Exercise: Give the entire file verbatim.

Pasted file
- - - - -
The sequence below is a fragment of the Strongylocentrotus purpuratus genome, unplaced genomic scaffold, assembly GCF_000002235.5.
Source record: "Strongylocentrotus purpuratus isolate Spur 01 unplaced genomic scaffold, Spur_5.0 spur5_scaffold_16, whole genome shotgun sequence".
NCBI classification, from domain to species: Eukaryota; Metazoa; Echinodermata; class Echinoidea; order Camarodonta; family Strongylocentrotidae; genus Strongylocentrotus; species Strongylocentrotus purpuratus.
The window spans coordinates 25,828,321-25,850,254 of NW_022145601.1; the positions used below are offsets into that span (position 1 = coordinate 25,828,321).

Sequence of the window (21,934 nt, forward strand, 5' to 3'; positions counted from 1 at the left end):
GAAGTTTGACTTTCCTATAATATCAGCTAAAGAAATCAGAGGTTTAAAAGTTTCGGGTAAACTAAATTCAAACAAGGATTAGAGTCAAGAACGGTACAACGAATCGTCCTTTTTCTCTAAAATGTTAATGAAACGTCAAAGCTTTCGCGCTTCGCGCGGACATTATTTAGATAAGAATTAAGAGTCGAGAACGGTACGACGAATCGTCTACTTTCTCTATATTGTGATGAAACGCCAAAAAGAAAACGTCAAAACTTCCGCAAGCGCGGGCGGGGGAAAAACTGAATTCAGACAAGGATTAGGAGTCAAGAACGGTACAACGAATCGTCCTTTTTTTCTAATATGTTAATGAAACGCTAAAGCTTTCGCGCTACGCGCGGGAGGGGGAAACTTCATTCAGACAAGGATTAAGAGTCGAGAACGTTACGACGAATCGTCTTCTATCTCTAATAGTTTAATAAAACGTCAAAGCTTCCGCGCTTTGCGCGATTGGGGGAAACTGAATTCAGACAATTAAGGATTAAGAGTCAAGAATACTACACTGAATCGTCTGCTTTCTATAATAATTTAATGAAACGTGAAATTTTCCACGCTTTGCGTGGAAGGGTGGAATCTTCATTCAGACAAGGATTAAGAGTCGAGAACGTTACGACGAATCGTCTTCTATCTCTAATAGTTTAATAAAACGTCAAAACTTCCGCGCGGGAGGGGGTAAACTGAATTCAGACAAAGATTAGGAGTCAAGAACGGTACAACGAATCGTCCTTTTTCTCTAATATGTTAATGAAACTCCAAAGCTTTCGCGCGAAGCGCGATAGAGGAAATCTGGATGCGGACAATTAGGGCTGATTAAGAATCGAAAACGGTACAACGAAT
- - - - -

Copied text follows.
The sequence below is a fragment of the Strongylocentrotus purpuratus genome, unplaced genomic scaffold, assembly GCF_000002235.5.
Source record: "Strongylocentrotus purpuratus isolate Spur 01 unplaced genomic scaffold, Spur_5.0 spur5_scaffold_16, whole genome shotgun sequence".
NCBI classification, from domain to species: Eukaryota; Metazoa; Echinodermata; class Echinoidea; order Camarodonta; family Strongylocentrotidae; genus Strongylocentrotus; species Strongylocentrotus purpuratus.
The window spans coordinates 25,828,321-25,850,254 of NW_022145601.1; the positions used below are offsets into that span (position 1 = coordinate 25,828,321).

Sequence of the window (21,934 nt, forward strand, 5' to 3'; positions counted from 1 at the left end):
GAAGTTTGACTTTCCTATAATATCAGCTAAAGAAATCAGAGGTTTAAAAGTTTCGGGTAAACTAAATTCAAACAAGGATTAGAGTCAAGAACGGTACAACGAATCGTCCTTTTTCTCTAAAATGTTAATGAAACGTCAAAGCTTTCGCGCTTCGCGCGGACATTATTTAGATAAGAATTAAGAGTCGAGAACGGTACGACGAATCGTCTACTTTCTCTATATTGTGATGAAACGCCAAAAAGAAAACGTCAAAACTTCCGCAAGCGCGGGCGGGGGAAAAACTGAATTCAGACAAGGATTAGGAGTCAAGAACGGTACAACGAATCGTCCTTTTTTTCTAATATGTTAATGAAACGCTAAAGCTTTCGCGCTACGCGCGGGAGGGGGAAACTTCATTCAGACAAGGATTAAGAGTCGAGAACGTTACGACGAATCGTCTTCTATCTCTAATAGTTTAATAAAACGTCAAAGCTTCCGCGCTTTGCGCGATTGGGGGAAACTGAATTCAGACAATTAAGGATTAAGAGTCAAGAATACTACACTGAATCGTCTGCTTTCTATAATAATTTAATGAAACGTGAAATTTTCCACGCTTTGCGTGGAAGGGTGGAATCTTCATTCAGACAAGGATTAAGAGTCGAGAACGTTACGACGAATCGTCTTCTATCTCTAATAGTTTAATAAAACGTCAAAACTTCCGCGCGGGAGGGGGTAAACTGAATTCAGACAAAGATTAGGAGTCAAGAACGGTACAACGAATCGTCCTTTTTCTCTAATATGTTAATGAAACTCCAAAGCTTTCGCGCGAAGCGCGATAGAGGAAATCTGGATGCGGACAATTAGGGCTGATTAAGAATCGAAAACGGTACAACGAAT